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Mixing drugs does not increase the ‘high’ but often exponentially confuses the brain and body. The brain becomes overwhelmed as it tries to process multiple, conflicting messages. Mixing a small amount of marijuana and alcohol can cause a person to seem and be highly intoxicated as though they have taken several shots instead of a few beers. Another example: mixing alcohol with opioids suppresses the breathing in two different ways at different times which is why a person should never ‘sleep it off’ and seek help immediately.

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2014 Florida Youth Substance Abuse Survey

This survey outlines current youth substance abuse rates for the entire state of Florida. It also draws the comparison between state-level data and Hillsborough County.

Above the Influence
Ask, Listen, Learn

Ask, Listen, Learn: Kids and Alcohol Don’t Mix empowers kids to say “YES” to a healthy lifestyle and “NO” to underage drinking.

The Foundation for Advancing Alcohol Responsibility (Responsibility.org), a national not-for-profit dedicated to fighting drunk driving and underage drinking, developed Ask, Listen, Learn alongside a team of educators and organizations specializing in middle school-aged students. This multimedia program continues Responsibility.org’s longstanding commitment to American youth, and provides kids with the necessary tools to make healthy lifestyle choices while also teaching them about the dangers of underage drinking.

Ask, Listen, Learn provides youth ages 9-12, their parents and educators with information about the dangers of underage drinking. In 2016, Ask, Listen, Learn launched science-based digital resources – including seven animated videos and lesson plans – that take kids on a journey through the developing brain, teaching them what the brain does, what alcohol does to it, and what that does to you. Teachers and parents can now feel equipped with the facts and tools to have a substantive and powerful conversation about the dangers of underage drinking.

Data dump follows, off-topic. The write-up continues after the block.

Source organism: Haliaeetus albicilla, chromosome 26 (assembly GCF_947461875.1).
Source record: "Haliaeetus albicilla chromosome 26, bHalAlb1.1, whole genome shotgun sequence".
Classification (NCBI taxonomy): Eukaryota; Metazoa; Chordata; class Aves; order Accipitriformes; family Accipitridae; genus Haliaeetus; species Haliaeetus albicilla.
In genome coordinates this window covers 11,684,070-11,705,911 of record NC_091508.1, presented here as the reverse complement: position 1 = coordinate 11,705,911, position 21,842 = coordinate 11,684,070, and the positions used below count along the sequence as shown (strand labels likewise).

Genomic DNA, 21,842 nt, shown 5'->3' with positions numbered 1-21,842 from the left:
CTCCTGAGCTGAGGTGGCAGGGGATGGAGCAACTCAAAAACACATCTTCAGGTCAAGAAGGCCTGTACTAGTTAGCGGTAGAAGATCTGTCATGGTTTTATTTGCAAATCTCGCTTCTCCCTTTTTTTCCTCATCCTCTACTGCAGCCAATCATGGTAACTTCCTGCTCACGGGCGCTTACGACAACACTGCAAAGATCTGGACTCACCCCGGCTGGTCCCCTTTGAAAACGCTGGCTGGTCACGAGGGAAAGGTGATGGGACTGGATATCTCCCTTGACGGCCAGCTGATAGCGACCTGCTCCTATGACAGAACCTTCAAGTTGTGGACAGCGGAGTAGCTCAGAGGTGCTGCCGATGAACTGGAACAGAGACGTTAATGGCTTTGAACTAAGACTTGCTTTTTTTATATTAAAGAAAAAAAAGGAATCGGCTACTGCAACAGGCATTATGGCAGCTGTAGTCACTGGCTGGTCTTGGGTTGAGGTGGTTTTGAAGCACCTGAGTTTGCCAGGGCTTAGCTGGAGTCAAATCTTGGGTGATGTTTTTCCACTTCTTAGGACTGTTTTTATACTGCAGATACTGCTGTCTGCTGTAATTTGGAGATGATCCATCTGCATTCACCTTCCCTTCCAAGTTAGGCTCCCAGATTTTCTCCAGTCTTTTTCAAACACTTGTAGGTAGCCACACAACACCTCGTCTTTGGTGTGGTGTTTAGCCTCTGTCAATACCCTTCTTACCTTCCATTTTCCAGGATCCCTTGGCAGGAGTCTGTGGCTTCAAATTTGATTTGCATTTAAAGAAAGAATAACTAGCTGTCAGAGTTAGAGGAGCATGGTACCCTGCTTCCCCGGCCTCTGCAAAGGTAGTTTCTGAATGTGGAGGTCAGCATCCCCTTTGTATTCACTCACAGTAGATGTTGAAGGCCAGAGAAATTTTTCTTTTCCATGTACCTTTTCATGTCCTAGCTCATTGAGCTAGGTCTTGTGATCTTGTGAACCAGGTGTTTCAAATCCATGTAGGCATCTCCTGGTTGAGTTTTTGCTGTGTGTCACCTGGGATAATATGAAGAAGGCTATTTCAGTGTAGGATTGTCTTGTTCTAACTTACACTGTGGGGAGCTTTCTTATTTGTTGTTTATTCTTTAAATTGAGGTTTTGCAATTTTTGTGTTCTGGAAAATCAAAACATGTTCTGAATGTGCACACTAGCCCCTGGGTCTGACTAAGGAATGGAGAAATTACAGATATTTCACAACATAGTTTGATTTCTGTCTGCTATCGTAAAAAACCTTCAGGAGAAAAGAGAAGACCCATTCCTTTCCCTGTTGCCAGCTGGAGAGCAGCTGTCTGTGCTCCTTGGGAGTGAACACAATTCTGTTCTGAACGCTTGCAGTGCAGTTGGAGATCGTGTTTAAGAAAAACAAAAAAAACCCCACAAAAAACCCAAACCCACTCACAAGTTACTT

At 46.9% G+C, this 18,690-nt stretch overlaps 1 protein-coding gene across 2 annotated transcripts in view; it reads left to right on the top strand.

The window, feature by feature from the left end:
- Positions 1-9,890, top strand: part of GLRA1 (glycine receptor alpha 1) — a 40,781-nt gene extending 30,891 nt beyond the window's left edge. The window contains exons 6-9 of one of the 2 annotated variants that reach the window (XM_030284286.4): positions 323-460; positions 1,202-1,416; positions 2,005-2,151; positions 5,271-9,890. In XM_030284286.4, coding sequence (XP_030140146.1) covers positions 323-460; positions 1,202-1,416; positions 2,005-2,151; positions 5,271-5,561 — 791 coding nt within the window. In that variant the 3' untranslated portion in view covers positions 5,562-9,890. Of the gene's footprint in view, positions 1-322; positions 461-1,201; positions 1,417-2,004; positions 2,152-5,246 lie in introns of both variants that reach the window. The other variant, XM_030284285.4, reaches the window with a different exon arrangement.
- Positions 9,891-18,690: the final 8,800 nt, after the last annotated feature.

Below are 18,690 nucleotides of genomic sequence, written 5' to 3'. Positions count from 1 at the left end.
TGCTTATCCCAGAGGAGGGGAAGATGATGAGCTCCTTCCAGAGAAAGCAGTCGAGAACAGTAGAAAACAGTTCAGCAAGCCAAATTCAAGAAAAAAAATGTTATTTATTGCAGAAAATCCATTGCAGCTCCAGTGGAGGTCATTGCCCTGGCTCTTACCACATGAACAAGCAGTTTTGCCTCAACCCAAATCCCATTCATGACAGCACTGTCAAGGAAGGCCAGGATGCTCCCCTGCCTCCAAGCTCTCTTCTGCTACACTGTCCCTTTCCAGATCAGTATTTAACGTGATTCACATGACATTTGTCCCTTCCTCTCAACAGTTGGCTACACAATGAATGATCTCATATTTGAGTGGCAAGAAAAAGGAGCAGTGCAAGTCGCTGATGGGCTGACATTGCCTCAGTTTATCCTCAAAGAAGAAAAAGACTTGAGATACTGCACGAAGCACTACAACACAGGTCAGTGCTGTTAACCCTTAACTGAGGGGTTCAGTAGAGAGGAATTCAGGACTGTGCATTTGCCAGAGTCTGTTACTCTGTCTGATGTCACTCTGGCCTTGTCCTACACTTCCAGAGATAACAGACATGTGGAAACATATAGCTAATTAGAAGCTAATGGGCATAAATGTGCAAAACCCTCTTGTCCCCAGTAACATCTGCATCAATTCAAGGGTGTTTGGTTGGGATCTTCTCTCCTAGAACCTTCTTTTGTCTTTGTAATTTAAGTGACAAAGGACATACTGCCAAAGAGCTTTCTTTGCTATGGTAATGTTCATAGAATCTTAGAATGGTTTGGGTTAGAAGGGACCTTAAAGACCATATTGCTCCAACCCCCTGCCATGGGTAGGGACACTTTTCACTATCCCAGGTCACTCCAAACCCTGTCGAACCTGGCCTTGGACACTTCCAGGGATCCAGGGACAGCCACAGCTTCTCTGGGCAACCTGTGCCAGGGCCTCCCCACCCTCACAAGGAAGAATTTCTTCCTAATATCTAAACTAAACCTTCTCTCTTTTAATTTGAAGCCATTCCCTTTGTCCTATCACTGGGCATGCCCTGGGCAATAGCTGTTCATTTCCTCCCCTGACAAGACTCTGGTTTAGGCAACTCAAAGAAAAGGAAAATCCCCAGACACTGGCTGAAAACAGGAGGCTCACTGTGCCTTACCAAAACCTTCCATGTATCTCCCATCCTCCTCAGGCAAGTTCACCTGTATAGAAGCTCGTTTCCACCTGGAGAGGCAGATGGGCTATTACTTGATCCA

Florida Alliance for Drug Endangered Children

At National DEC, we believe the best way to address the needs of drug endangered children is a coordinated approach that puts kids’ needs first.
 
We are proud to work alongside law enforcement, prosecutors, social services, medical personnel, treatment providers, prevention experts, probation and corrections, first responders, and many more. We believe that all of the professionals who have the opportunity to save a child from neglect and abuse should be trained to work collaboratively. With support from individuals, corporate partners, foundations, and governmental agencies, National DEC provides program assistance to communities all across the nation.

NIAAA College Drinking Prevention
NIDA – Marijuana: Facts for Teens

Answers teens’ most frequently asked questions about drugs and abuse with scientific facts and engaging images.

NIDA- Teens

  The Science behind Drug Use.

Nope Hillsborough

The NOPE, Narcotics Overdose Prevention and Education, Task Force is a 501-c3 nonprofit organization that was formed in Palm Beach County, Florida in 2004. Comprised of community leaders and concerned families working diligently to save lives of those effected by substance abuse, the Hillsborough Chapter was established in 2011.

Powerful presentations for students and parents.  Approved by Hillsbourgh County School system.

Pediatricians recommend screening children for drug use starting at age 9

Young children are getting their hands on drugs more than ever before. It's becoming such a concern that the American Academy of Pediatrics is recommending children as young as nine be screened for substance abuse.

Drug Screening
Recent Study Links Teen Vaping and Delinquent Behavior

Vaping is not an issue only for high school students. Gary White, the associate director of the Hillsborough County Anti-Drug Alliance (HCADA) in Florida, provides vaping and tobacco education to students who have been cited per state statutes. The youngest student he has worked with was only nine. Recently, the organization worked with a 10-year-old boy who had been caught with 12 Juuls in school. (Juul is a popular brand of e-cigarette.) “When he attended our class, we questioned why he had so many Juuls,” says White. “His reply was, ‘A man at my apartment gave them to me. He said he’d pay me a part of the money I made when I sold them.’

vaping, HCADA Interview

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